LOS ANGELES (Reuters) – Oscar-winning film directors James Cameron, Clint Eastwood and Martin Scorsese joined forces with movie theater owners on Wednesday in an appeal for financial help, saying they feared for the future of the industry.
In a letter to the leaders of the U.S. Senate and House of Representatives, they said the coronavirus pandemic had dealt a devastating blow to movie theaters and that without funds “theaters may not survive the impact of the pandemic.”
The letter was signed by more than 70 directors and producers along with the National Association of Theater Owners, the Directors Guild of America and the Motion Picture Association.
The pandemic forced movie theaters to close their doors in mid-March. Big chains including AMC Entertainment and Cineworld Plc’s Regal Cinemas have reopened, with reduced capacity, in many U.S. cities, but not in the biggest markets of Los Angeles and New York City.
Efforts to get Americans back into theaters have proved disappointing, and Hollywood studios have delayed the release of big movies like “Black Widow” and “Top Gun: Maverick” to 2021.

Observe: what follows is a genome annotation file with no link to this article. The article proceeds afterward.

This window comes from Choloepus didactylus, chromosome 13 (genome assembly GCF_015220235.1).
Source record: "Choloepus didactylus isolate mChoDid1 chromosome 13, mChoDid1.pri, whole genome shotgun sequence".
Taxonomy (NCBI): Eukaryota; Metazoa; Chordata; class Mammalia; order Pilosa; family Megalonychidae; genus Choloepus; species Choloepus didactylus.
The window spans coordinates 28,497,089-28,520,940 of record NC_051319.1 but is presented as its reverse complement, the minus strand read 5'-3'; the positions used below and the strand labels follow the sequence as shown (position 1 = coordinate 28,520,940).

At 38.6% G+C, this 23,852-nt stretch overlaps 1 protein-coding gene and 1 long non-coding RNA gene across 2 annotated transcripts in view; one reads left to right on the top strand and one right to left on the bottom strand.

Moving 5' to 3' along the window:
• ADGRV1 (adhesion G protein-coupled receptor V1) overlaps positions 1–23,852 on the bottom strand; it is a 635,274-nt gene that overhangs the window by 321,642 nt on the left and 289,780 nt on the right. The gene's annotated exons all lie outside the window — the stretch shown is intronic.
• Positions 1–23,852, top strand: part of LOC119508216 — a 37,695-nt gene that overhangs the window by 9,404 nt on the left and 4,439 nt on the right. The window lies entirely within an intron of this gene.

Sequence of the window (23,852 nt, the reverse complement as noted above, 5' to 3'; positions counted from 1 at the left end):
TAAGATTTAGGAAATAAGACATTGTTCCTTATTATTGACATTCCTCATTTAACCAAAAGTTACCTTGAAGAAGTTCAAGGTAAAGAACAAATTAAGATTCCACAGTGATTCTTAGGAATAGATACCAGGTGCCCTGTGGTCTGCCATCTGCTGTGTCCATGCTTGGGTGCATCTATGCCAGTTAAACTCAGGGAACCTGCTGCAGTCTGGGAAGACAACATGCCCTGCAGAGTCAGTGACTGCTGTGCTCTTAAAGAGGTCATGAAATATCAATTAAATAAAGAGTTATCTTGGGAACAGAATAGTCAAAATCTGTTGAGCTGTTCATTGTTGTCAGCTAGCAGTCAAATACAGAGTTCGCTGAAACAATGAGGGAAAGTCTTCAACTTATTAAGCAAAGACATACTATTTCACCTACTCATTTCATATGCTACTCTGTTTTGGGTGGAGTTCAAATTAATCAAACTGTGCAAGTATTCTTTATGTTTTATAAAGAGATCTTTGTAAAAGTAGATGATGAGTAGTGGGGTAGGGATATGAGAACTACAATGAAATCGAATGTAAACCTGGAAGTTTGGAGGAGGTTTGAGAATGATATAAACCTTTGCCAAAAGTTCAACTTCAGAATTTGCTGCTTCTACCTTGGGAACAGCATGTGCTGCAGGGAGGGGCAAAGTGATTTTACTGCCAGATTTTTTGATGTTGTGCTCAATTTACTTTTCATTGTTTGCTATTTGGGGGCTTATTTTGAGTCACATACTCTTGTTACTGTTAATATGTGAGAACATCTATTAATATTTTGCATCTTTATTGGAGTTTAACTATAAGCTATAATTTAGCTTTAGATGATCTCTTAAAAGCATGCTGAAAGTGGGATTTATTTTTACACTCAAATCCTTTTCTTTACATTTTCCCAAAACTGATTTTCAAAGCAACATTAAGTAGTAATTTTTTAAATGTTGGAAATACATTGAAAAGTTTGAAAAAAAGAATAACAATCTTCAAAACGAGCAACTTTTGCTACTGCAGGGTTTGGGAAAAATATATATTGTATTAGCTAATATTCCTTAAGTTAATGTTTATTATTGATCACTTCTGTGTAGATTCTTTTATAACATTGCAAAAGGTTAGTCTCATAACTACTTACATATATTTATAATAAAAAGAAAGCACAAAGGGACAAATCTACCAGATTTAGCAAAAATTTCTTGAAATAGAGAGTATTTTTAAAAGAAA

The letter said that 69% of small and mid-sized movie theater companies will be forced to file for bankruptcy or close permanently unless help is forthcoming.
“Cinemas are an essential industry that represent the best that American talent and creativity have to offer. But now we fear for their future,” the letter said.
Others signing the letter included James Bond movie producers Barbara Broccoli and Michael G. Wilson, “Wonder Woman” director Patty Jenkins, and action movie director-producer Michael Bay.
They asked Congress to redirect unspent funds from the coronavirus aid package passed earlier this year, or enact new proposals that would help movie theaters weather the pandemic.
(Reporting by Jill Serjeant; Editing by Leslie Adler)